Afirst century fulfillment is so bizarre that even fellow partial preterists donot agree with DeMar on this point. Ken Gentry has given five reasons why 2 Peter 3 will be future and wasnot fulfilled in the first century. “First, the thrust of the book seems to promote a spiritual perseverance in anticipation of the historicallong run-a long run that ends up in the eternal new creation,”[12]notes Gentry. “Second, the mockersscoff at the promised second advent of Christ due to the long wait associatedwith it (2 Pet. 3:2-4, 9). Despitethe trials to come soon (2:9), Peter even suggests it may be thousands of yearsbefore Christ’s return, in that the delay is based on God’s time rather thanman’s . . . (3:8).”[13] When one realizes that 2 Peter waswritten within four to five years from the time that DeMar says it wasfulfilled, there would hardly be reasonable time for any fulfillment.

“Third,the longsuffering of the Lord is due to a process that is necessarily age-long. . . (2 Pet. 3:9) . . . (2 Pet. 3:15a). The process of calling the ‘all’ to ‘repentance’ unto salvation is onethat spans the entire inter-advental era and is still continuing today.”[14] So if DeMar’s view were true, thenthere was only a four to five year window of opportunity for salvation. Gentry further notes, “The way that we’hasten the coming of the day of God’ (3:12) is by evangelistic endeavor.”[15] DeMar’s first century fulfillment viewmakes no sense and is not workable at all in light of this passage. “Fourth, the reference to theunraveling and conflagration of the heavens and the earth is expressly tied tothe material creation. Hence, itseems clearly to refer to the consummation and not to a.d. 70.”[16] “Fifth, the strong detailed language ofthe destruction of the heavens and the earth seems to go beyond apocalypticimagery, referring to the actual consummation . . . (2 Pet. 3:10) . . .(3:12).”[17] This final point is such anunderstatement.

Conclusion

Clearlythere are last days mockers within the unbelieving world who deny the futurepossibility of Christ’s return due to an anti-supernatural bias. Those are obvious. It is also obvious that full preteristswithin Christendom do not ever believe that Jesus will return in the futurebecause they say He returned in a.d.70. The more subtle approachconcerning this matter is practiced by some like Gary DeMar who not onlyridicules those of us who believe that Christ could come at any moment but alsothink that the last day mockers have already come and gone. Such a view blinds one to the warningthat Peter issues in this passage since they do not believe it to be a possiblethreat to the church today. Iguess we will have to wait a little longer for Christ’s return to actually takeplace so that the mockers will become aware to the truth of Peter’s words. Maranatha!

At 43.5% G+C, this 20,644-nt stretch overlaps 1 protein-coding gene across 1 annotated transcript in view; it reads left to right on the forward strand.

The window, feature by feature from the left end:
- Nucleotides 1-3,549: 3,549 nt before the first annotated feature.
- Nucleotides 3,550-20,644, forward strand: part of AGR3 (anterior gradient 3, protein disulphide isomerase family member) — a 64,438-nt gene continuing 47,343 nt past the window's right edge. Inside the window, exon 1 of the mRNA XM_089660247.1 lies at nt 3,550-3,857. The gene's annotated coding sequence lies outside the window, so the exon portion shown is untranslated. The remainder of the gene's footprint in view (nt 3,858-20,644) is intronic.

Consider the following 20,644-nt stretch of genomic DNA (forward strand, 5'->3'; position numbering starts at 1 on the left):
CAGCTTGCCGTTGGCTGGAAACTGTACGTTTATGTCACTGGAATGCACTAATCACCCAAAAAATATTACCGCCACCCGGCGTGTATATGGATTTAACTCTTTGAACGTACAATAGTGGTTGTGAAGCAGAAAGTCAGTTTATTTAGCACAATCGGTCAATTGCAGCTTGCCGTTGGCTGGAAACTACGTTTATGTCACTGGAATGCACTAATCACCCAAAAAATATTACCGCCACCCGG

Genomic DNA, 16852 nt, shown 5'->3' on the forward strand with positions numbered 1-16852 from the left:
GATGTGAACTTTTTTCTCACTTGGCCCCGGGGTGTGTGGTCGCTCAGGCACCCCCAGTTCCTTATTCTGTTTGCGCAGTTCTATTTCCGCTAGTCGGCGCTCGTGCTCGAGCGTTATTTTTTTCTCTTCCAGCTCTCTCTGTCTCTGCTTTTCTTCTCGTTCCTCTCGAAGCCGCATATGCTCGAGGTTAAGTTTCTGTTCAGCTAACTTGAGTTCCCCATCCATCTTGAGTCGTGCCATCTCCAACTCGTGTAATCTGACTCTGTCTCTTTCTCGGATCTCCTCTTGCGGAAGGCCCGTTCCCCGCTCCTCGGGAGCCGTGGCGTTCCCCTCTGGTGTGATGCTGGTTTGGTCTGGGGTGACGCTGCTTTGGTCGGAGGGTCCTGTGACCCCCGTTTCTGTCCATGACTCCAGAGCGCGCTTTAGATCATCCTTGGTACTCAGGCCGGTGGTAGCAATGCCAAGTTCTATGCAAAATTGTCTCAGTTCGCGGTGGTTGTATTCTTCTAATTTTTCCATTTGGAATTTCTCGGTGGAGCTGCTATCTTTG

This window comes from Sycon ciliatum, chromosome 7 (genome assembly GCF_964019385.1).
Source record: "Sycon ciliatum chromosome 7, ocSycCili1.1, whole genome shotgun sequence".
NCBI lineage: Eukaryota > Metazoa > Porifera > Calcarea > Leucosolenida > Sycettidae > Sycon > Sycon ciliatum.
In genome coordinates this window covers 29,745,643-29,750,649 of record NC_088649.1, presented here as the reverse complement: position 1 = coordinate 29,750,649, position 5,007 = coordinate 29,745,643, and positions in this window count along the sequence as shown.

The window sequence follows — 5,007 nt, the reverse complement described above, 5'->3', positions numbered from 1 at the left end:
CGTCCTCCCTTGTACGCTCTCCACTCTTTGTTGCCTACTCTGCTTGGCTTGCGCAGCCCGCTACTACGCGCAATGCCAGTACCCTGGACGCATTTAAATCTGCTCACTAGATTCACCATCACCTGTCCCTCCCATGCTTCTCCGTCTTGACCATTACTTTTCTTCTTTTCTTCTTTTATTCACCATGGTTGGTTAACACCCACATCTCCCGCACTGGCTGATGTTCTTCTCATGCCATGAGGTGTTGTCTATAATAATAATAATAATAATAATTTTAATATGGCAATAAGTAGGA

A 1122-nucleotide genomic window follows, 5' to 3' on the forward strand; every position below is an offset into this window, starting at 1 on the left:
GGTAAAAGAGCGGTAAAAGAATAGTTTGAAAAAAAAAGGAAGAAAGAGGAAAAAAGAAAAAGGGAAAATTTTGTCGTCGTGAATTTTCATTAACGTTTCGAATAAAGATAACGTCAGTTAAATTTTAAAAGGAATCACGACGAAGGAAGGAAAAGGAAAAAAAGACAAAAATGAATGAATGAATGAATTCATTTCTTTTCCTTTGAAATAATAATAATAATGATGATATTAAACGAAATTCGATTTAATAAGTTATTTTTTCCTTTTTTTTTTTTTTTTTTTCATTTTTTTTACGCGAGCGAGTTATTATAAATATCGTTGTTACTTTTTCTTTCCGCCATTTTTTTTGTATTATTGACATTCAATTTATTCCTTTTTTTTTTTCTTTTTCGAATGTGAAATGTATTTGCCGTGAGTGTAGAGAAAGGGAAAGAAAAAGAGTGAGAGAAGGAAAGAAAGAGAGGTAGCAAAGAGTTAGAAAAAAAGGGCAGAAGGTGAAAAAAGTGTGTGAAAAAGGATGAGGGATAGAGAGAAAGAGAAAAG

ENDNOTES


[1] For a discussion of the different nuances ofthese phrases see Thomas Ice, “Are We Living in The Last Days?”www.pre-trib.org/article-view.php?id=36.

[2] D. Edmond Hiebert, Second Peter and Judge: AnExpositional Commentary(Greenville, SC: BJU Press, 1989), p. 142.

[3] R. C. H. Lenski, The Interpretation of TheEpistles of St. Peter, St. John and St. Jude (Minneapolis: Augsburg Publishing House, 1966), p. 338.

[4] Joseph B. Mayor, The Epistle of St. Jude andThe Second Epistle of St. Peter(Minneapolis: Klock & Klock Christian Publishers [1907] 1978), p. 147.

[5] Preterism is from a Latin word meaning “past,” or”gone by.” A full preterist is onewho believes that Christ has already returned in a.d. 70 and He will not return in the future.

[6] Partial preterists believe that most of thepassages that the church has historically thought to refer to a future secondadvent were fulfilled in a.d. 70,but that a few passages still teach a future second advent.

[7] The only three passages I have ever seen DeMargive in reference to a return of Christ are Acts 1:9-11; 1 Thessalonians 4:16-17; 1 Corinthians 15:51-52.

[8] Gary DeMar, Meet theReal Last Days Scoffers
: A Response to Ed Hindson’s “The New Last DaysScoffers”-Part 2,www.americanvision.org/articlearchive/05-27-05.asp.

[9] Gary DeMar, Last Days Madness: Obsession ofthe Modern Church, (PowerSprings, GA: American Vision,1999), p. 29.

[10] DeMar, Last Days Madness, pp. 29-30.

[11] DeMar, Meet the Real Last DaysScoffers.

[12] Kenneth L. Gentry, Jr., He Shall HaveDominion: A PostmillennialEschatology (Tyler, TX: Institute for Christian Economics,1992), p. 302.

[13] Gentry, He Shall Have Dominion, p. 303.

[14] Gentry, He Shall Have Dominion, p. 303.

[15] Gentry, He Shall Have Dominion, p. 304.

[16] Gentry, He Shall Have Dominion, p. 304.

[17] Gentry, He Shall Have Dominion, pp. 304-05.

Necessity of an Interval between the Rapture and the 2nd Coming